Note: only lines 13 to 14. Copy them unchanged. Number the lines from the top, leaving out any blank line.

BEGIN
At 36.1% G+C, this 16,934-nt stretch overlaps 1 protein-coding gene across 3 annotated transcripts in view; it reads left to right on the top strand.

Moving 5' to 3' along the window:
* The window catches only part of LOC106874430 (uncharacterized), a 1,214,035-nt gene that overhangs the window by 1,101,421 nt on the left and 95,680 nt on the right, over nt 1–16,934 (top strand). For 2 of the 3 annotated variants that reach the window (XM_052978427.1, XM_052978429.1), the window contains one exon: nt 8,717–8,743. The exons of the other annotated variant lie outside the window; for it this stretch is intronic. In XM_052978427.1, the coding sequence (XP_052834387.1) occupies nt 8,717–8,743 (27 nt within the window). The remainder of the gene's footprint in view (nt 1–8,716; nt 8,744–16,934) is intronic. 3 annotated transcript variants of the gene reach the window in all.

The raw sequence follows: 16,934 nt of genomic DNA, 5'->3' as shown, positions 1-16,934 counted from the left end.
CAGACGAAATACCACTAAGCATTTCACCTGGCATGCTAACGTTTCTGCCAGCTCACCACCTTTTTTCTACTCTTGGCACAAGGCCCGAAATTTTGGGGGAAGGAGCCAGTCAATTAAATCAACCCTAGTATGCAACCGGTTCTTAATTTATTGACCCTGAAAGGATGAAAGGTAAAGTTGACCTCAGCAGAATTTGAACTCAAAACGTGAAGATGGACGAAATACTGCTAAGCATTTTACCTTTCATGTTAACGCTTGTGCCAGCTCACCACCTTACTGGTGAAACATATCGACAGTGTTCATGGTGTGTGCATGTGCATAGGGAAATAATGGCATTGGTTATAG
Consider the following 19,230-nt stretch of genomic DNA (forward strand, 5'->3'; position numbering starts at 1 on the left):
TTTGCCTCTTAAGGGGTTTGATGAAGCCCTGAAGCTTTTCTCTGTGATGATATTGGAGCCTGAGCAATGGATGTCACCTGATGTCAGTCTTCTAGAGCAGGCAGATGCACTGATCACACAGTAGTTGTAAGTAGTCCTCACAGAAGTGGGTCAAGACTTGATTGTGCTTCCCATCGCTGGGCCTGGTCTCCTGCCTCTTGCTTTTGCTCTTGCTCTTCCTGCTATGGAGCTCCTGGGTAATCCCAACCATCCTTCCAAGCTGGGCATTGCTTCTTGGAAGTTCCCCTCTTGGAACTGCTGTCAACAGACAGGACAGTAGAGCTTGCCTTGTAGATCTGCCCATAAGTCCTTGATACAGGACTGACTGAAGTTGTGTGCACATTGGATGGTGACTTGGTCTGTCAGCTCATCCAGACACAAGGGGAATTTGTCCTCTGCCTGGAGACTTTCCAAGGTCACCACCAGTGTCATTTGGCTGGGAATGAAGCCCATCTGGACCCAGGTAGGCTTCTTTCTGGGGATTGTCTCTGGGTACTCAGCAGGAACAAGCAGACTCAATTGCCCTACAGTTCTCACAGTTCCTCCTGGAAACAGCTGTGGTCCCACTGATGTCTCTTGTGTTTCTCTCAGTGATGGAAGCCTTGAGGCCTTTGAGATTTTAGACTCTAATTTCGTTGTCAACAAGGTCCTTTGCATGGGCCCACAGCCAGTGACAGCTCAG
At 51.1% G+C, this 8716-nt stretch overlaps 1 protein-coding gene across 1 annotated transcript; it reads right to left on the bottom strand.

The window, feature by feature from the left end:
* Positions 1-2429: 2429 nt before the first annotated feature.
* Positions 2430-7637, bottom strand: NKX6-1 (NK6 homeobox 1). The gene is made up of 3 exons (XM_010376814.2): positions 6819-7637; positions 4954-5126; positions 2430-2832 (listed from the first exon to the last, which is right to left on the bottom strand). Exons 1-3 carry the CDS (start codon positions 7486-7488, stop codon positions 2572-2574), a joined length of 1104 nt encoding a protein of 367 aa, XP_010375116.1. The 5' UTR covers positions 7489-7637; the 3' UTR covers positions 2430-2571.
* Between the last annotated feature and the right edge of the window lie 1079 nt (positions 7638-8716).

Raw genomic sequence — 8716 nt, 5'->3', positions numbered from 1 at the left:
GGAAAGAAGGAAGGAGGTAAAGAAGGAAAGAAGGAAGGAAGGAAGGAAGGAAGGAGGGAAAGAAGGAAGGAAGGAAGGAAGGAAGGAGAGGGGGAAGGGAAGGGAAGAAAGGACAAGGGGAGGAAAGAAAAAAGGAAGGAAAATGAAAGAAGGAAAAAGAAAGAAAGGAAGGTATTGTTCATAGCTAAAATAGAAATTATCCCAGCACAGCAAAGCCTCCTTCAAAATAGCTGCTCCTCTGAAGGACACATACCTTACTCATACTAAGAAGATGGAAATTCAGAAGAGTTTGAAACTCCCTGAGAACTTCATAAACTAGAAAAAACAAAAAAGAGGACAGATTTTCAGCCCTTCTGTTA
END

Raw genomic sequence — 8716 nt, 5'->3', positions numbered from 1 at the left:
GGAAAGAAGGAAGGAGGTAAAGAAGGAAAGAAGGAAGGAAGGAAGGAAGGAAGGAGGGAAAGAAGGAAGGAAGGAAGGAAGGAAGGAGAGGGGGAAGGGAAGGGAAGAAAGGACAAGGGGAGGAAAGAAAAAAGGAAGGAAAATGAAAGAAGGAAAAAGAAAGAAAGGAAGGTATTGTTCATAGCTAAAATAGAAATTATCCCAGCACAGCAAAGCCTCCTTCAAAATAGCTGCTCCTCTGAAGGACACATACCTTACTCATACTAAGAAGATGGAAATTCAGAAGAGTTTGAAACTCCCTGAGAACTTCATAAACTAGAAAAAACAAAAAAGAGGACAGATTTTCAGCCCTTCTGTTA